Howie Comen, a Charleston private investigator, said Greenberg used his influence to bring together people of different faiths. In the early 1990s, Greenberg and Comen’s mother co-chaired a Jewish minyan, or communal prayer, to which a local imam had been invited. The Muslim leader spoke of the need for people of different faiths to work together in harmony. Greenberg took the suggestion to heart, and the discussions that followed were instrumental in the creation of the Charleston Congress of Religions, Comen said.
Greenberg, whose middle name was Morris, could also be quirky and charming. One March, he dressed in a full leprechaun costume for St. Patrick’s Day, and he routinely played Santa Claus at Christmas. During his early years in Charleston, he often was seen out roller-skating with a police radio strapped to his side.
“I’ve never seen a police chief do that in all my life,” said former City Councilman Wendell Gilliard. “There were two sides to Reuben Greenberg,” he added, pointing to the one who could control a crowd by police work, and then be humble to someone in a bad situation.
“He froze police brutality,” added former City Council member Robert Ford, who credited Greenberg for meeting with sometimes skeptical community groups to explain his philosophy on policing.
But a lasting legacy is that Greenberg was known – in the nation’s most polite city – for his hot temper and blunt comments. He cursed about City Council in front of a television camera, made controversial statements about black-on-black homicide and shoved a TV reporter while a camera was rolling, among other incidents. More than once he was known to chew out reporters, erupting out of an otherwise seemingly easy-going interview.
His tirades took their toll on the rank-and-file as well. Some officers still tell a story of Greenberg growing so angry during a withering dress-down of his troops that blood trickled from a burst vessel in his forehead. On another occasion, he was heard screaming over the police radio because the three clocks in the department’s lobby weren’t synchronized.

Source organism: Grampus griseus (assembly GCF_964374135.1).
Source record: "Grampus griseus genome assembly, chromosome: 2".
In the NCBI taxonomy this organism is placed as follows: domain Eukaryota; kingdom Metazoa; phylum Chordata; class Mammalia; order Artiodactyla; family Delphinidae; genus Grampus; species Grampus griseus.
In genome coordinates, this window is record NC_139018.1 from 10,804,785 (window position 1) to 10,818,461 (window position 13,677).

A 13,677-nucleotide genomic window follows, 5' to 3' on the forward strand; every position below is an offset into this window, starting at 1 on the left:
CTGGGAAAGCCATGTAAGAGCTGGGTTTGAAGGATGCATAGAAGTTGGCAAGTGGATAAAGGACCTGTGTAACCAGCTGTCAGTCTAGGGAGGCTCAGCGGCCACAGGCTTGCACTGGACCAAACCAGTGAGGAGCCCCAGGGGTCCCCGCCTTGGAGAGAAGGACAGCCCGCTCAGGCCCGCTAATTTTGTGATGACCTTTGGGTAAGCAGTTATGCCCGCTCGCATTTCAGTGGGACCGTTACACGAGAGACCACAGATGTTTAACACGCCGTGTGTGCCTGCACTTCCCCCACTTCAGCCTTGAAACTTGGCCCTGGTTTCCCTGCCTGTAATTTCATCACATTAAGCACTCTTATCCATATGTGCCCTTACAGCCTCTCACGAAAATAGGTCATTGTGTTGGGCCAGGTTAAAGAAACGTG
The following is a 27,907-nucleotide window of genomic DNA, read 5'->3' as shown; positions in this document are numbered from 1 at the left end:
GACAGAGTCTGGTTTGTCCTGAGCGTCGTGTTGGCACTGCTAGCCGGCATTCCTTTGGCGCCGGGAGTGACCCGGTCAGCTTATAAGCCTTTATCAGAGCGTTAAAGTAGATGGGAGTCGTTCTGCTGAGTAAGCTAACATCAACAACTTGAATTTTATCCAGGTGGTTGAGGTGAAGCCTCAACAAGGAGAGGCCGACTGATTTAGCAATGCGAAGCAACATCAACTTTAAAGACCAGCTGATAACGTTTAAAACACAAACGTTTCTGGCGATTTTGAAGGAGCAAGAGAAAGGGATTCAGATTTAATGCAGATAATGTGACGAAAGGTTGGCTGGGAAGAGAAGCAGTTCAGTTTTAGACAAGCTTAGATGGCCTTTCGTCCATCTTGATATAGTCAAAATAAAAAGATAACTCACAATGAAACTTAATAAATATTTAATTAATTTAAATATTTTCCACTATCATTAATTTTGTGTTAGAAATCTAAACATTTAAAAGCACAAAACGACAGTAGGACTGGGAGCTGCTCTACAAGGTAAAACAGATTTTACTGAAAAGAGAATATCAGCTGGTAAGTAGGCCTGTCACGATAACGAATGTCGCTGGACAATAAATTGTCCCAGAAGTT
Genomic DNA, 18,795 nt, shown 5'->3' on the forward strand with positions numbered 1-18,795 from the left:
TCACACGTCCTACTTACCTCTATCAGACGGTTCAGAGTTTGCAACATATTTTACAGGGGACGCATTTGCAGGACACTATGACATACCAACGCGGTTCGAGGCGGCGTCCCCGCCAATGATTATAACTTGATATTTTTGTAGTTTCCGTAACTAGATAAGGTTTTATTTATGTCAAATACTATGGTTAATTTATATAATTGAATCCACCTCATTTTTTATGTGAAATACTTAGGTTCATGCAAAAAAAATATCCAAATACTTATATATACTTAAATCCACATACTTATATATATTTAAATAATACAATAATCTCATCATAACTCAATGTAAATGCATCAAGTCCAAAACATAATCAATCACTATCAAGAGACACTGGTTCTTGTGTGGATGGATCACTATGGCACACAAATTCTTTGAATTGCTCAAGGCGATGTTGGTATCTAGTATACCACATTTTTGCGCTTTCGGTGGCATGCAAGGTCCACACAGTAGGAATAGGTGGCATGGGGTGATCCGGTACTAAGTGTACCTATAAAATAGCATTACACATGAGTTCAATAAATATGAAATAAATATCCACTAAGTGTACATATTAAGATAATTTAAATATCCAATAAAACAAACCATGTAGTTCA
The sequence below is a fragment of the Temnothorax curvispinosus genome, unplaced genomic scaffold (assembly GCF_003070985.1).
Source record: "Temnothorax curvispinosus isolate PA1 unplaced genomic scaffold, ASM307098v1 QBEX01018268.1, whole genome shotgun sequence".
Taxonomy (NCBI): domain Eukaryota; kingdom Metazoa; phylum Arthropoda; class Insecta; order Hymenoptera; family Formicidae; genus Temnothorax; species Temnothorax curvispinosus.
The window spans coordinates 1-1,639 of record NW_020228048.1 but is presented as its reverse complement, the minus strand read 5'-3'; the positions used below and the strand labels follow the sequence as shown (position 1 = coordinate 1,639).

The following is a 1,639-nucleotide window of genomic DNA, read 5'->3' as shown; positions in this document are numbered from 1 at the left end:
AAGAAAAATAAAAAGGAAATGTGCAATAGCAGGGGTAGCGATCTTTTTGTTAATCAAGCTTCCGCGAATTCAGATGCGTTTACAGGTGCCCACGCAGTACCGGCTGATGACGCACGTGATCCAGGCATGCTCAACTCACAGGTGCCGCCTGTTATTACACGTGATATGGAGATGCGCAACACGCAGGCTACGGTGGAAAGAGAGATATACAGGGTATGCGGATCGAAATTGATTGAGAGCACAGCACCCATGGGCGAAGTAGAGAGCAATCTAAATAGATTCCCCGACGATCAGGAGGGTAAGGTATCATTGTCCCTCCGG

Riley, however, remained unwavering in his support. Even when the chief’s antics drew embarrassing publicity for the city, Riley routinely described Greenberg as the “best police chief in America.”
But even Riley was troubled by an Aug. 7, 2005 incident in which Greenberg confronted a woman who’d alerted emergency dispatchers after seeing a police pickup truck swerving on S.C. Highway 61 shortly after 1 a.m. Greenberg, who was driving the truck, heard the report on his police radio, stopped in the road with his emergency lights on and then banged his fist on the woman’s car repeatedly while telling her not to call the police again.
Riley ordered Greenberg to take time off and get a medical examination. Greenberg retired a week later, saying his doctor had advised him to step down, citing hypertension. There was a large show of good-bye held by city leaders outside the city’s law enforcement municipal building, which is now named in his honor.
After his retirement, Greenberg faded from public view. As recently as 2008 he was living in Tryon, N.C., where, in a rare interview given to The Post and Courier, he admitted to having two or three strokes before his departure from the force.
“I don’t get angry anymore,” he said of his quiet obscure life in the mountains. “I’m happy.”
In more recent times he returned to Charleston, quietly living out of the public eye in a facility in West Ashley as his health deteriorated.